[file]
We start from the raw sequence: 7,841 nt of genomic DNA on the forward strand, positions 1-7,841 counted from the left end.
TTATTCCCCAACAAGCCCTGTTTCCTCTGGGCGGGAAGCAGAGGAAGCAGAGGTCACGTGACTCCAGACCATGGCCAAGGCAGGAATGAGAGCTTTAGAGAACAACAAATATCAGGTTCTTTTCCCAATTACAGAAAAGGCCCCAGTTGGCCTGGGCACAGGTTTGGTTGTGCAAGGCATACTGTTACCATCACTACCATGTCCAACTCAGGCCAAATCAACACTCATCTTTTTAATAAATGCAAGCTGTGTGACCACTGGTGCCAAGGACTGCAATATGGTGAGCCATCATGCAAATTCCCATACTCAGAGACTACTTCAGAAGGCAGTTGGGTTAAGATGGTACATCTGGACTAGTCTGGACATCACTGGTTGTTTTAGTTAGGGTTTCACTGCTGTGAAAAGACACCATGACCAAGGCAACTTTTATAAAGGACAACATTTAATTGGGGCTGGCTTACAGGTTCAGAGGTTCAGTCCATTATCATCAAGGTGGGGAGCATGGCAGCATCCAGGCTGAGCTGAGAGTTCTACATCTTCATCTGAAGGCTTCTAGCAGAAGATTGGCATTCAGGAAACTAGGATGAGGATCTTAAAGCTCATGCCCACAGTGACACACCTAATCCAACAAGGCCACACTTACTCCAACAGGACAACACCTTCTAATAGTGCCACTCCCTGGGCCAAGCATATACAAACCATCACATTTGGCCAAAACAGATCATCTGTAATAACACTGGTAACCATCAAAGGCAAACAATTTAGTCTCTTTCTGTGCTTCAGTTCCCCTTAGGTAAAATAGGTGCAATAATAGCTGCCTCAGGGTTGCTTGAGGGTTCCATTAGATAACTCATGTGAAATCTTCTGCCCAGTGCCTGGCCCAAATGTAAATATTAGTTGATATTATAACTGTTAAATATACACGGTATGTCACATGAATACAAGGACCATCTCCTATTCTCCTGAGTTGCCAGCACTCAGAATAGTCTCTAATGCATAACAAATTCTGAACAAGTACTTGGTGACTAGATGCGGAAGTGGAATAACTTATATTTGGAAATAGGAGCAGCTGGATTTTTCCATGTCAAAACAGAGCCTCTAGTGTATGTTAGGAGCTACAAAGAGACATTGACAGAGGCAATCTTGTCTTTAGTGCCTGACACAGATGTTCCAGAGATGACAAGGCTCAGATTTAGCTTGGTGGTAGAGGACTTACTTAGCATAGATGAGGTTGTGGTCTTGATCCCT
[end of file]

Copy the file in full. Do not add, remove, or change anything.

We start from the raw sequence: 7,841 nt of genomic DNA on the forward strand, positions 1-7,841 counted from the left end.
TTATTCCCCAACAAGCCCTGTTTCCTCTGGGCGGGAAGCAGAGGAAGCAGAGGTCACGTGACTCCAGACCATGGCCAAGGCAGGAATGAGAGCTTTAGAGAACAACAAATATCAGGTTCTTTTCCCAATTACAGAAAAGGCCCCAGTTGGCCTGGGCACAGGTTTGGTTGTGCAAGGCATACTGTTACCATCACTACCATGTCCAACTCAGGCCAAATCAACACTCATCTTTTTAATAAATGCAAGCTGTGTGACCACTGGTGCCAAGGACTGCAATATGGTGAGCCATCATGCAAATTCCCATACTCAGAGACTACTTCAGAAGGCAGTTGGGTTAAGATGGTACATCTGGACTAGTCTGGACATCACTGGTTGTTTTAGTTAGGGTTTCACTGCTGTGAAAAGACACCATGACCAAGGCAACTTTTATAAAGGACAACATTTAATTGGGGCTGGCTTACAGGTTCAGAGGTTCAGTCCATTATCATCAAGGTGGGGAGCATGGCAGCATCCAGGCTGAGCTGAGAGTTCTACATCTTCATCTGAAGGCTTCTAGCAGAAGATTGGCATTCAGGAAACTAGGATGAGGATCTTAAAGCTCATGCCCACAGTGACACACCTAATCCAACAAGGCCACACTTACTCCAACAGGACAACACCTTCTAATAGTGCCACTCCCTGGGCCAAGCATATACAAACCATCACATTTGGCCAAAACAGATCATCTGTAATAACACTGGTAACCATCAAAGGCAAACAATTTAGTCTCTTTCTGTGCTTCAGTTCCCCTTAGGTAAAATAGGTGCAATAATAGCTGCCTCAGGGTTGCTTGAGGGTTCCATTAGATAACTCATGTGAAATCTTCTGCCCAGTGCCTGGCCCAAATGTAAATATTAGTTGATATTATAACTGTTAAATATACACGGTATGTCACATGAATACAAGGACCATCTCCTATTCTCCTGAGTTGCCAGCACTCAGAATAGTCTCTAATGCATAACAAATTCTGAACAAGTACTTGGTGACTAGATGCGGAAGTGGAATAACTTATATTTGGAAATAGGAGCAGCTGGATTTTTCCATGTCAAAACAGAGCCTCTAGTGTATGTTAGGAGCTACAAAGAGACATTGACAGAGGCAATCTTGTCTTTAGTGCCTGACACAGATGTTCCAGAGATGACAAGGCTCAGATTTAGCTTGGTGGTAGAGGACTTACTTAGCATAGATGAGGTTGTGGTCTTGATCCCT